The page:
On March 27, 1984, Carl Gamble was the captain of Piedmont flight 451, flying passengers from Charlotte, North Carolina, to Miami, Florida, when the flight attendant rang on the intercom. She told him a passenger didn’t want to go to Miami, but demanded to go to Havana, Cuba instead.
The passenger said he was “Lt. Spartacus, a soldier in the Black Liberation Army,” and his compatriots had planted explosives aboard the aircraft. If the plane landed in Miami, he would kill everyone aboard. Carl Gamble had a decision to make, even if it wasn’t a difficult one.
Gamble was used to flying under pressure. Just 15 years before the hijacking, he was a U.S. Air Force pilot of a C-47 in South Vietnam, flying out of Da Nang Air Base. His job was flying propaganda pamphlets into North Vietnam, offering food to Viet Cong Guerrillas in exchange for their rifles.
Most of the time, the enemy troops on the ground would not fire on C-47 transport aircraft, because they believed them to be mostly harmless and not worth giving away their position. But one day, as Gamble flew his cargo over the enemy, they decided to open up on him. Gamble’s plane soon became riddled with .50-caliber bullet holes.
The bullets from the ground fire tore through the plane’s hydraulic lines and tore up the transport aircraft’s left wing and engine. It also caught the plane on fire, a dangerous situation for an aircraft still full of fuel, as Gamble’s was. The fire burned into the left wing, caught the engine and blew it up.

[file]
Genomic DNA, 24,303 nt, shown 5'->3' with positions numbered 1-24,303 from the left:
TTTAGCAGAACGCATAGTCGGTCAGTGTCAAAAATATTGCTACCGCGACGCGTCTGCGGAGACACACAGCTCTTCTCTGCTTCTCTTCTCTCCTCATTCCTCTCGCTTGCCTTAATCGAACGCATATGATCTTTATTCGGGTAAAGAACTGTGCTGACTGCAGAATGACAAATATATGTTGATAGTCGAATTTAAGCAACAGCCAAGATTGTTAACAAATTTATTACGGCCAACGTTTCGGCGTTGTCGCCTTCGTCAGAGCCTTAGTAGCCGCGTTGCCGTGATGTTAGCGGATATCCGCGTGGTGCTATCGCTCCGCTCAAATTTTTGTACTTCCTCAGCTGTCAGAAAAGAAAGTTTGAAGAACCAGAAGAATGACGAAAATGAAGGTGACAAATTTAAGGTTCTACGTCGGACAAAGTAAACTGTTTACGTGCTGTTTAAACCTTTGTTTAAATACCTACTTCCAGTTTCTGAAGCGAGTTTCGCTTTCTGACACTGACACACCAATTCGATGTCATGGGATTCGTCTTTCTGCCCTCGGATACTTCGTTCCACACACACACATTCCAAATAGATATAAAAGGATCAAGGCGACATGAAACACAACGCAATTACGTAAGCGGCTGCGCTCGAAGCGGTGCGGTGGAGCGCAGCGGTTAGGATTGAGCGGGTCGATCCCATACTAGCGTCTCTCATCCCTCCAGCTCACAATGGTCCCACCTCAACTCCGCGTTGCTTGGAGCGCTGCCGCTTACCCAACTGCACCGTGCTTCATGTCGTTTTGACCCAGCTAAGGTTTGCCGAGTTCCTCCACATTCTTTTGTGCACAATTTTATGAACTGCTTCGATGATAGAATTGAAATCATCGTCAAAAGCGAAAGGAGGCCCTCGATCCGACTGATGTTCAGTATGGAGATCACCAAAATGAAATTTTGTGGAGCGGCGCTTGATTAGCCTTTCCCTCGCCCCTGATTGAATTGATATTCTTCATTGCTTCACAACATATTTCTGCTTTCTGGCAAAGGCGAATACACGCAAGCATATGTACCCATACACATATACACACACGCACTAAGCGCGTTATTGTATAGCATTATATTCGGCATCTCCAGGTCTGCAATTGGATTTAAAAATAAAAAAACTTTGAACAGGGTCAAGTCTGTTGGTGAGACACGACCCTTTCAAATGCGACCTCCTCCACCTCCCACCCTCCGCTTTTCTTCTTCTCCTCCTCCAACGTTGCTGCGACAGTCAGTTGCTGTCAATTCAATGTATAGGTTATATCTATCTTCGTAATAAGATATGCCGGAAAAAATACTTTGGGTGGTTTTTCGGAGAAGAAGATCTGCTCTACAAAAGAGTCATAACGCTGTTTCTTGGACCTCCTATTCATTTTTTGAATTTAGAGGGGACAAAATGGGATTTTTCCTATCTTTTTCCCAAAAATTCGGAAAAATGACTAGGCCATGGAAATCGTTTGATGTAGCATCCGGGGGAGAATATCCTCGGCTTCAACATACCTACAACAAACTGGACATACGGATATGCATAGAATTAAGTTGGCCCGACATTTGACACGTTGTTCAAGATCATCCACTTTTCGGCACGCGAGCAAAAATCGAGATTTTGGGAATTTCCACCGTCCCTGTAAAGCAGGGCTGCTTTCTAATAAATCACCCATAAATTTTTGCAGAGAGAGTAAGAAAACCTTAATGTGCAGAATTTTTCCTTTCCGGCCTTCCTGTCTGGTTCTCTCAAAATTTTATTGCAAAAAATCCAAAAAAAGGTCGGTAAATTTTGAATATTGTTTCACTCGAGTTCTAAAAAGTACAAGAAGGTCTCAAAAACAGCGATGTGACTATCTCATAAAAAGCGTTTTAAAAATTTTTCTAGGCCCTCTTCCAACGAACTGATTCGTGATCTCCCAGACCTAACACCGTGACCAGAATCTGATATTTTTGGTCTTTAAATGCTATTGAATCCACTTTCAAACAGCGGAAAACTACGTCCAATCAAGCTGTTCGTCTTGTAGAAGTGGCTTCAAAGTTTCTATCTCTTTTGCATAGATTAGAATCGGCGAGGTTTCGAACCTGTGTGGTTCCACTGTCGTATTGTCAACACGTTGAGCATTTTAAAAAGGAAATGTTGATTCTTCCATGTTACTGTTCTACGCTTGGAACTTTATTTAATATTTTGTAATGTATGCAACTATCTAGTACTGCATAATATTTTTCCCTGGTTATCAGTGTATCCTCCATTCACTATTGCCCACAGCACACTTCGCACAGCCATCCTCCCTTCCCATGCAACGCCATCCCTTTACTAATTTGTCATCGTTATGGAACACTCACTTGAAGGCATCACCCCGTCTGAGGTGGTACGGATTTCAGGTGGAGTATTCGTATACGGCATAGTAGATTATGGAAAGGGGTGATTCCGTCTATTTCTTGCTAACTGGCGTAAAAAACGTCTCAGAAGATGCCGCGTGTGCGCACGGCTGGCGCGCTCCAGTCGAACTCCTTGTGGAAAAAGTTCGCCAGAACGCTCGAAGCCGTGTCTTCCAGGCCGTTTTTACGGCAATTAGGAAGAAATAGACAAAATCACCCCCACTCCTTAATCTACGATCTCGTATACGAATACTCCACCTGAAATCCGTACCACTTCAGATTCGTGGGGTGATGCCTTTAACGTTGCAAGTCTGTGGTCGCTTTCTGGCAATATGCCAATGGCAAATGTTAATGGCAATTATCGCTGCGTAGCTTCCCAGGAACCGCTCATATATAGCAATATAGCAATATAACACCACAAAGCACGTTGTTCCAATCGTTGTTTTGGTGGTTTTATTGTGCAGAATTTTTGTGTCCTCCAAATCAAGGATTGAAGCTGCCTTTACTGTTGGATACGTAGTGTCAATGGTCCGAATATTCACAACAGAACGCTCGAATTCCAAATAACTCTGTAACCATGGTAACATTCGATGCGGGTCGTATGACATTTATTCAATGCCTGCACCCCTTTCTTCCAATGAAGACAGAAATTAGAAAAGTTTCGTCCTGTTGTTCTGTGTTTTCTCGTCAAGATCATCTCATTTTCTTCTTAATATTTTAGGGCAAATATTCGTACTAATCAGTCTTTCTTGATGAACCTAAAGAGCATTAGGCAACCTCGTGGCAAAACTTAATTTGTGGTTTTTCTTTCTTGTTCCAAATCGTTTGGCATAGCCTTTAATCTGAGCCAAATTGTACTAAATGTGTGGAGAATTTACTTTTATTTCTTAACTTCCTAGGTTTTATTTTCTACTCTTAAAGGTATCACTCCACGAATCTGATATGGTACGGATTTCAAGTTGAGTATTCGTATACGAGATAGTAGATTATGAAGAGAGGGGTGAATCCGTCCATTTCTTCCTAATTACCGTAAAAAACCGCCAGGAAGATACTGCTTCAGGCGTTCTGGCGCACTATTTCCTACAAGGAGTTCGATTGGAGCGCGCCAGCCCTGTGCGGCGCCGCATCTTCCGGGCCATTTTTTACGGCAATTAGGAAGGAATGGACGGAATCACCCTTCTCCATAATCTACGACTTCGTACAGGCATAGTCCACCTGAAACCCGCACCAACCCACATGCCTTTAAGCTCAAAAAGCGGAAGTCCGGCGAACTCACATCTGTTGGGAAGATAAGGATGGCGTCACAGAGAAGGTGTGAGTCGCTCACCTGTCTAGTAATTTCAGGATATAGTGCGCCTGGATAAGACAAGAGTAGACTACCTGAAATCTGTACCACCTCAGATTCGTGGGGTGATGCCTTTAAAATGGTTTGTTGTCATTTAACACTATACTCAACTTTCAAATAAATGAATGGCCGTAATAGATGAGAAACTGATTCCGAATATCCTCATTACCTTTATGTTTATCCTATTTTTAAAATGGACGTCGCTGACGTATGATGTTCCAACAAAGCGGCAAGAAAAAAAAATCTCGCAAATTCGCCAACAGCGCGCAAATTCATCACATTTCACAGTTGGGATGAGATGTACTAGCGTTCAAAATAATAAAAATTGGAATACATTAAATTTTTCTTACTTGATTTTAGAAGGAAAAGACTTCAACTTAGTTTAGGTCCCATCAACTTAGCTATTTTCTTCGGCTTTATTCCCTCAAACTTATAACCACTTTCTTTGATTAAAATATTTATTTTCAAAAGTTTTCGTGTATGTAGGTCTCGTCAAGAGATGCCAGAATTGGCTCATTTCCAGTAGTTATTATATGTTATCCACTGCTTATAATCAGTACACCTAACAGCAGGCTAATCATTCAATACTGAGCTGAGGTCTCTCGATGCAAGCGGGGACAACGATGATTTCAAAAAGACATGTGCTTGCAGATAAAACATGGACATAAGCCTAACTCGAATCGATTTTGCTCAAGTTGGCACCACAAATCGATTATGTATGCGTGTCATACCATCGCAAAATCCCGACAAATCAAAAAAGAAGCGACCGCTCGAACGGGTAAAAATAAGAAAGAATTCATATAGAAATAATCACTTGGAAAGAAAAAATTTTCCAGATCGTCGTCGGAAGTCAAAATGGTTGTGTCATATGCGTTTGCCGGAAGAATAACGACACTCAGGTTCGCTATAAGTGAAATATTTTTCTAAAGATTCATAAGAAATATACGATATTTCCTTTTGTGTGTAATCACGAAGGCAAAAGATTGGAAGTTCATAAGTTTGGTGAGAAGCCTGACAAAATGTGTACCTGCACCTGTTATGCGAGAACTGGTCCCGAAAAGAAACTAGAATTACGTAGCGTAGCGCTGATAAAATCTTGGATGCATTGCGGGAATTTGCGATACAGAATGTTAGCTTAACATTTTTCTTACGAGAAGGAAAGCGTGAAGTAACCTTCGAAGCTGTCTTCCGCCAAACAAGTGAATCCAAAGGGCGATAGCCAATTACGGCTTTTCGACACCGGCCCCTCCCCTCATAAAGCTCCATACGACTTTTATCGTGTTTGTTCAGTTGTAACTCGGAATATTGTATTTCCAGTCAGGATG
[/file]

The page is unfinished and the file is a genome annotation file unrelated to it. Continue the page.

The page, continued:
Amazingly, the wing stayed attached, even though the engine’s fuel cell had blown it clean off the left wing of the aircraft. Though that was a bit of good luck, Gamble and his C-47 were still 20 miles from the Da Nang airfield. Carl Gamble decided to make an attempt to fly home, rather than bail out over enemy territory.
On fire and losing altitude, the plane flew directly to the airfield, against traffic, due to its dangerous situation. Severely damaged and still burning, Gamble landed in the transport craft. The crew, however, could not escape due to the fire blocking the rear exit of the plane. That’s when one quick-thinking helicopter pilot hovered his craft overhead, to allow the wash from its rotors to clear the path for the escaping crew.
When all of the airmen on the plane were out, Gamble left the aircraft too. They ran from the burning hulk and thirty seconds later, its fuel tanks finally exploded and the aircraft was completely destroyed in a ball of fire.
For keeping a cool head under immense pressure, quick-thinking, skills at the stick of his C-47, and for getting the crew safely to the ground and out of harm’s way, Carl Gamble was awarded the Distinguished Flying Cross.
Flashing forward to 1984, on the day his civilian airliner was hijacked, Carl Gamble decided to take less of a gamble and fly on to Jose Marti Airport in Havana. He would not risk the lives of his passengers. He signaled a distress code to air traffic controllers informing them the plane had been hijacked and landed it in Havana.
Once on the ground, all 52 passengers were unloaded safely and 100 Cuban soldiers took Lt. Spartacus into custody. Carl Gamble survived both incidents without losing any of his people. He later wrote his memoir, My Blue Yonder.